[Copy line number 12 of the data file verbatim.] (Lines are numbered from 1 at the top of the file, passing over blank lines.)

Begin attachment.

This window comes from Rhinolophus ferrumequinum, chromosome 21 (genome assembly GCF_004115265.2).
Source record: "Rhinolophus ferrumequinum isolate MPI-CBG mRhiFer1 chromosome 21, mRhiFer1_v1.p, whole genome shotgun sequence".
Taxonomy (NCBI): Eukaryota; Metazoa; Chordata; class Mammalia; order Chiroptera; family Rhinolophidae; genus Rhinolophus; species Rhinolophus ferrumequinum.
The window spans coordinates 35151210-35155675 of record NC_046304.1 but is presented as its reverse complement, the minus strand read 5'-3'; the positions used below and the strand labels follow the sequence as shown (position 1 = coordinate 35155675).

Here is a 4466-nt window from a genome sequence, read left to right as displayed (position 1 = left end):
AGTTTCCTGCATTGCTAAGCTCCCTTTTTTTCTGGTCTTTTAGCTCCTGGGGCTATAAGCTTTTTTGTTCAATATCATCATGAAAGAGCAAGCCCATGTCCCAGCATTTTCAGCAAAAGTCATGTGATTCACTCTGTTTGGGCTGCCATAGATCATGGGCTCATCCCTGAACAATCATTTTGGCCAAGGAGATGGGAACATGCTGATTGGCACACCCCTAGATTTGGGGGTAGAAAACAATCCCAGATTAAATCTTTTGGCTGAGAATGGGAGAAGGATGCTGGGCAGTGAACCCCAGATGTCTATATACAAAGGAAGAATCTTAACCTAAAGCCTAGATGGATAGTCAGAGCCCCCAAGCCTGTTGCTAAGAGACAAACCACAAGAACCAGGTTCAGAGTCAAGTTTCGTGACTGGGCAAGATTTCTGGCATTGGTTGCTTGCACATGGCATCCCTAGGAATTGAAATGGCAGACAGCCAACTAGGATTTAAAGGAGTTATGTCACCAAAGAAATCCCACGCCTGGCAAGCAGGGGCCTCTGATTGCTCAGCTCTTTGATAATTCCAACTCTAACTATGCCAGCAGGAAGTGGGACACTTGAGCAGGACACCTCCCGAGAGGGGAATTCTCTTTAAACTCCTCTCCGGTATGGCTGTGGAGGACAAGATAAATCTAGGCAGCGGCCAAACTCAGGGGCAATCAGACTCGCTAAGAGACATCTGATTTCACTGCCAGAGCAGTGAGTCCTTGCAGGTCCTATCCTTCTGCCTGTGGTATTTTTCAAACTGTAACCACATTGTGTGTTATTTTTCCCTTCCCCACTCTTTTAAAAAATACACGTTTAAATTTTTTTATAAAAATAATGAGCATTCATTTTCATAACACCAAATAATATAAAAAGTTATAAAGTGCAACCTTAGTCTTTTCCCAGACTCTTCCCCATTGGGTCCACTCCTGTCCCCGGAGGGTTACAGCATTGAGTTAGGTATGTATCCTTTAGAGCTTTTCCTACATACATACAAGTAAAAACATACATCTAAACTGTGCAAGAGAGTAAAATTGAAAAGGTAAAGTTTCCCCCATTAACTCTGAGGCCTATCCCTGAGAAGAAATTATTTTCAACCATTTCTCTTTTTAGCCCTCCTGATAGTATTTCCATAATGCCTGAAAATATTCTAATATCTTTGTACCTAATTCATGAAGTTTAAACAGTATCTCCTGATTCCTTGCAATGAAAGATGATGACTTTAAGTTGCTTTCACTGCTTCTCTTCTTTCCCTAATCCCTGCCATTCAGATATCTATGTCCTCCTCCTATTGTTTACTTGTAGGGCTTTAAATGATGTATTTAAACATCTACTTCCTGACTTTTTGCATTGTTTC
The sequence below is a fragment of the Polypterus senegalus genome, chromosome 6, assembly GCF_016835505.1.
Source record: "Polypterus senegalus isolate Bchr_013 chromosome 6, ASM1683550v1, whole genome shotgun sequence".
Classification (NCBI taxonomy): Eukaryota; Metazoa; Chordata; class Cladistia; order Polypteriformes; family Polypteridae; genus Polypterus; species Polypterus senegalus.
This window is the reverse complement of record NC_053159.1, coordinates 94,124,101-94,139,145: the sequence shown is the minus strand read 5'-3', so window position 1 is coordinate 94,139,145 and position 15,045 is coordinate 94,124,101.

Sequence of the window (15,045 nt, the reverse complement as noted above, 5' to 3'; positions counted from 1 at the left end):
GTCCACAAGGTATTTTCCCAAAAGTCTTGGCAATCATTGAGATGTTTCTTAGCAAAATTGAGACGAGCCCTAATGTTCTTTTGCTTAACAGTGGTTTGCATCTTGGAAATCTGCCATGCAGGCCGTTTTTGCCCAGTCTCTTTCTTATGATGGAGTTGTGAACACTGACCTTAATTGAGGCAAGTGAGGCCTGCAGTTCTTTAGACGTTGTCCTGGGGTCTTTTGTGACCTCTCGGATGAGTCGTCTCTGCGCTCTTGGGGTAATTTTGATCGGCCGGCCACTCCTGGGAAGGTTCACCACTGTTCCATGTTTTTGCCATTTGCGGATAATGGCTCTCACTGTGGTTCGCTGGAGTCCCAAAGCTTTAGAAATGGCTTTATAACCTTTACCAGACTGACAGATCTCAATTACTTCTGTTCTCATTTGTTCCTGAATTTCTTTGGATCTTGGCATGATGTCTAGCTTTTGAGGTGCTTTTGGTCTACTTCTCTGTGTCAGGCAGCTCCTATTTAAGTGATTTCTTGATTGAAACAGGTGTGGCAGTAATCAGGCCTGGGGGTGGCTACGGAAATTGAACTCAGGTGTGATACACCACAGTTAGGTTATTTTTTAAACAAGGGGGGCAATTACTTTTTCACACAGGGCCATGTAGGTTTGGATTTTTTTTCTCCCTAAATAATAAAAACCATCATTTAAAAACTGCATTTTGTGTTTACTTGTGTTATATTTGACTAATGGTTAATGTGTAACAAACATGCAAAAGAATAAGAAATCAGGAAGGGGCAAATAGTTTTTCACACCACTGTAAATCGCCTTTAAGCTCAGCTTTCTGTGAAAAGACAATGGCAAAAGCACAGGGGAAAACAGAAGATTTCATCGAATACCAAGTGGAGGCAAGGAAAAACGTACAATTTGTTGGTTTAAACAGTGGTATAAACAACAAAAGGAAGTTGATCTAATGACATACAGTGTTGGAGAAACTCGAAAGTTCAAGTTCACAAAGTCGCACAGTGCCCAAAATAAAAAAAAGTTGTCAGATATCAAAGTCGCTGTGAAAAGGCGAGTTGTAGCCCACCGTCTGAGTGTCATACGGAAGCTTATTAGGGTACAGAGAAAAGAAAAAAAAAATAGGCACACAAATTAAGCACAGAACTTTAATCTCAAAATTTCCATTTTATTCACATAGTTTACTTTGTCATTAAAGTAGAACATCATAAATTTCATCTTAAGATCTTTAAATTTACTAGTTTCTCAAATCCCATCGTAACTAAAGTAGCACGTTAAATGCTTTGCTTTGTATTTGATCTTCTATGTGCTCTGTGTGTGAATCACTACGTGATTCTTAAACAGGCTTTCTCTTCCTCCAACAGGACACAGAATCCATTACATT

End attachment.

GTCCACAAGGTATTTTCCCAAAAGTCTTGGCAATCATTGAGATGTTTCTTAGCAAAATTGAGACGAGCCCTAATGTTCTTTTGCTTAACAGTGGTTTGCATCTTGGAAATCTGCCATGCAGGCCGTTTTTGCCCAGTCTCTTTCTTATGATGGAGTTGTGAACACTGACCTTAATTGAGGCAAGTGAGGCCTGCAGTTCTTTAGACGTTGTCCTGGGGTCTTTTGTGACCTCTCGGATGAGTCGTCTCTGCGCTCTTGGGGTAATTTTGATCGGCCGGCCACTCCTGGGAAGGTTCACCACTGTTCCATGTTTTTGCCATTTGCGGATAATGGCTCTCACTGTGGTTCGCTGGAGTCCCAAAGCTTTAGAAATGGCTTTATAACCTTTACCAGACTGACAGATCTCAATTACTTCTGTTCTCATTTGTTCCTGAATTTCTTTGGATCTTGGCATGATGTCTAGCTTTTGAGGTGCTTTTGGTCTACTTCTCTGTGTCAGGCAGCTCCTATTTAAGTGATTTCTTGATTGAAACAGGTGTGGCAGTAATCAGGCCTGGGGGTGGCTACGGAAATTGAACTCAGGTGTGATACACCACAGTTAGGTTATTTTTTAAACAAGGGGGGCAATTACTTTTTCACACAGGGCCATGTAGGTTTGGATTTTTTTTCTCCCTAAATAATAAAAACCATCATTTAAAAACTGCATTTTGTGTTTACTTGTGTTATATTTGACTAATGGTTAATGTGTAACAAACATGCAAAAGAATAAGAAATCAGGAAGGGGCAAATAGTTTTTCACACCACTGTAAATCGCCTTTAAGCTCAGCTTTCTGTGAAAAGACAATGGCAAAAGCACAGGGGAAAACAGAAGATTTCATCGAATACCAAGTGGAGGCAAGGAAAAACGTACAATTTGTTGGTTTAAACAGTGGTATAAACAACAAAAGGAAGTTGATCTAATGACATACAGTGTTGGAGAAACTCGAAAGTTCAAGTTCACAAAGTCGCACAGTGCCCAAAATAAAAAAAAGTTGTCAGATATCAAAGTCGCTGTGAAAAGGCGAGTTGTAGCCCACCGTCTGAGTGTCATACGGAAGCTTATTAGGGTACAGAGAAAAGAAAAAAAAAATAGGCACACAAATTAAGCACAGAACTTTAATCTCAAAATTTCCATTTTATTCACATAGTTTACTTTGTCATTAAAGTAGAACATCATAAATTTCATCTTAAGATCTTTAAATTTACTAGTTTCTCAAATCCCATCGTAACTAAAGTAGCACGTTAAATGCTTTGCTTTGTATTTGATCTTCTATGTGCTCTGTGTGTGAATCACTACGTGATTCTTAAACAGGCTTTCTCTTCCTCCAACAGGACACAGAATCCATTACATT